Google has officially entered the audiobooks market with Google Play Audiobooks and between you and me, it was only a matter of time. Google is already offering eBooks, music, movies, and apps via Google Play, adding audiobooks was an obvious move.
While Amazon’s smart assistant, Alexa, can read audiobooks via its Echo devices, Google Play Audiobooks can be read by Google Assistant on your phone and Google Home devices.
Amazon Audible vs. Google Play Audiobooks
Audiobooks can be expensive and while they offer a lot of convenience by allowing us to multi-task, it can make a significant dent in your pocket by the end of the year. Let’s compare what both the platforms have to offer in terms of pricing, features, compatibility, collection, and more.
1. Plans and Pricing
The biggest difference between Audible and Google Play Audiobooks is the membership plans, Google has adopted a pay per audiobook plan where you will pay for individual titles. Whereas Audible is known to be a subscription service.
There are 3 different plans on Audible that we have discussed in detail in our Audible Membership Explained guide. In a nutshell, silver plans are priced $14.95 bi-monthly for 1 credit, the Gold plan is priced at $14.95/month for 1 credit, and the Platinum plan is priced at $22.95 for 2 credits. Once you are a member, you can buy any audiobook for 1 credit irrespective of its price. Audible members are also eligible for a 30% discount on all titles. There is an option to buy more credits. Unused credits will automatically be rolled over to the next month for a set period of time which depends on your membership status.
Google has taken a different approach. There are no membership plans; you can buy audiobooks at their shelf price. As of now, Google is running a promotion where most audiobooks are available at half their original price, some even below that. Stephen King’s IT is available for $9.99 while on Audible, it is priced at $37.79. Google also offers a 50% discount on your first audiobook. Though, we don’t know how long these discounts will last.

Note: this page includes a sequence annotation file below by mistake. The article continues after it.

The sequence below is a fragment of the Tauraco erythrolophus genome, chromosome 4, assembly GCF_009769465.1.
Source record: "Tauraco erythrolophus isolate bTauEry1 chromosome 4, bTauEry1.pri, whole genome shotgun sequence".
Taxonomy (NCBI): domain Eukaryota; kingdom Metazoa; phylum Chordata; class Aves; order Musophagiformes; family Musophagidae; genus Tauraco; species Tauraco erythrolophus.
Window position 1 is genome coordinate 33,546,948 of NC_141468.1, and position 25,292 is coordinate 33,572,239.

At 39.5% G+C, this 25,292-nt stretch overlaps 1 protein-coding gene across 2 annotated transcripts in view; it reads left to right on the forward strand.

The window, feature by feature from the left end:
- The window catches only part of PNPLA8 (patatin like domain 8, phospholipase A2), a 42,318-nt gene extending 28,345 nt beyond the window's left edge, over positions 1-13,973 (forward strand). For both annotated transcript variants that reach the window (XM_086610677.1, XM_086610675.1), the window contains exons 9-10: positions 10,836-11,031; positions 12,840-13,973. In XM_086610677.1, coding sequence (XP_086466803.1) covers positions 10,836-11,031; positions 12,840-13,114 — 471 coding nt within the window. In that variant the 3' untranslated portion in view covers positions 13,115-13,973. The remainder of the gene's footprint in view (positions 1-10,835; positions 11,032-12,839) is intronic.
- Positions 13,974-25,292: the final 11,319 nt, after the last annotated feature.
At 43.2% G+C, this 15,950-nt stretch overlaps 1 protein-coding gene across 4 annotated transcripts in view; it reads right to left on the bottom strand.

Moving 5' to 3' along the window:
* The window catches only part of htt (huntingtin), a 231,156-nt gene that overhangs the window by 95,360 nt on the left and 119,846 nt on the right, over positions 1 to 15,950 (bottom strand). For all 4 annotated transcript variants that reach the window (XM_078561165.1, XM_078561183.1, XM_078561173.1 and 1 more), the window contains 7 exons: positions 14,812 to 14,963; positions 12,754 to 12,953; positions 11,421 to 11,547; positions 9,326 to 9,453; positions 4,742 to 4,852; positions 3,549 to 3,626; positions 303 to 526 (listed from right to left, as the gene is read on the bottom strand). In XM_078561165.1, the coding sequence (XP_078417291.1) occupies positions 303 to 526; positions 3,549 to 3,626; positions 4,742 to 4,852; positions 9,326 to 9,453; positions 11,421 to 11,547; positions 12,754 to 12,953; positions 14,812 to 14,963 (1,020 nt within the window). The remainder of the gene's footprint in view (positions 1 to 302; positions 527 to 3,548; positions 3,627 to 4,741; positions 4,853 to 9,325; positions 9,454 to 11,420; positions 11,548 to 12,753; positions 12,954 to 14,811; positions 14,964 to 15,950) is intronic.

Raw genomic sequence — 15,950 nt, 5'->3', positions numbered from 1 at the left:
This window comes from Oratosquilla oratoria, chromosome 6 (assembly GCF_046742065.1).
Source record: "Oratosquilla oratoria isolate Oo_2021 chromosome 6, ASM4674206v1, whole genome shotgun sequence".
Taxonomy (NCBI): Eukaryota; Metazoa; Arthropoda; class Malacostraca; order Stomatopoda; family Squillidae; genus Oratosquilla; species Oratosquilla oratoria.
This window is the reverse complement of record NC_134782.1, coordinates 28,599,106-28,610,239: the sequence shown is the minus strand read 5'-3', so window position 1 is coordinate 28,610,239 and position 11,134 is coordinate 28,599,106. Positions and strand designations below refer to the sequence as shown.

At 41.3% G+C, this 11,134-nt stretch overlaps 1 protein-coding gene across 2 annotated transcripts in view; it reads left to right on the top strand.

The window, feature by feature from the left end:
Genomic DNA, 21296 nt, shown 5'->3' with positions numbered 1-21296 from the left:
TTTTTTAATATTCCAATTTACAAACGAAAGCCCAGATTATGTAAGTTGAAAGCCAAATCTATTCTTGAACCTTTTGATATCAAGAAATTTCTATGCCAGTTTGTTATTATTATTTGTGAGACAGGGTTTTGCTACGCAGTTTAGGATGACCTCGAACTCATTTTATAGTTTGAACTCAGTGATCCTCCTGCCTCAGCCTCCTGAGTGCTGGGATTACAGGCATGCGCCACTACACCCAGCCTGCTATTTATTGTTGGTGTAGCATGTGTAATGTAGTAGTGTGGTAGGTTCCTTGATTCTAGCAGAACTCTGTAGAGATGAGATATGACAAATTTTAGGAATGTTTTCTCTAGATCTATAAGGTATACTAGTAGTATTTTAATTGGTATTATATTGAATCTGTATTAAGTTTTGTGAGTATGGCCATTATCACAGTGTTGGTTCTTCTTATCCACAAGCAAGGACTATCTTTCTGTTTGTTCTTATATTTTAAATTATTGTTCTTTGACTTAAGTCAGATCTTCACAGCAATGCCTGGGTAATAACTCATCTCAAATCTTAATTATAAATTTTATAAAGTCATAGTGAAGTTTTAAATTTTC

To give you an idea, I picked up 10 randomly selected audiobook titles to compare prices on the two platforms.
|Audiobooks||Audible Price||Google Play Price|
|The One Thing||$14.95||$24.5||N/A|
|Fire and Fury||$14.95||$19.59||$26.99||$8.99|
|Fantastic Beasts and Where to Find Them||$14.95||$10.46||$14.95||$5.99|
|Born to Run||$14.95||$34.99||$29.99||$16.95|
|Ready Player One||$14.95||$22||$22.5||$6.99|
Winner – Audible
Audible is cheaper if you are listening to one or more audiobook per month due to its intelligent credit system. The first month is free which is better than 50% discount by Google. This way, you can decide whether audiobooks are for you or not, without spending a dime. The silver plan, which is not mentioned anywhere on the site, is still better than Google Play Audiobooks because you pay $14.99 for 2 months.
Right now, Google Audiobooks is a better alternative for selective titles (that you see on the homepage), mainly because of the heavy promotional discounts, however, once the promotion period ends, prices will be back to normal or near normal depending on what Google has in mind.
Google has not shared any info on the number of audiobooks it has available for listening. Maybe, because they don’t want to get compared with the competition. In Google’s favor, I would say that the service has just been launched when compared to Audible which is already an established leader in the segment.
Audible has over 400,000 audiobook titles to offer with a range of best sellers to choose from. They have been so long in the game, they have become the go-to place for audiobook lovers.
Audible is the clear winner here. I will keep this guide updated as and when Google announces some metrics that will help me compare them better.
3. Return Policy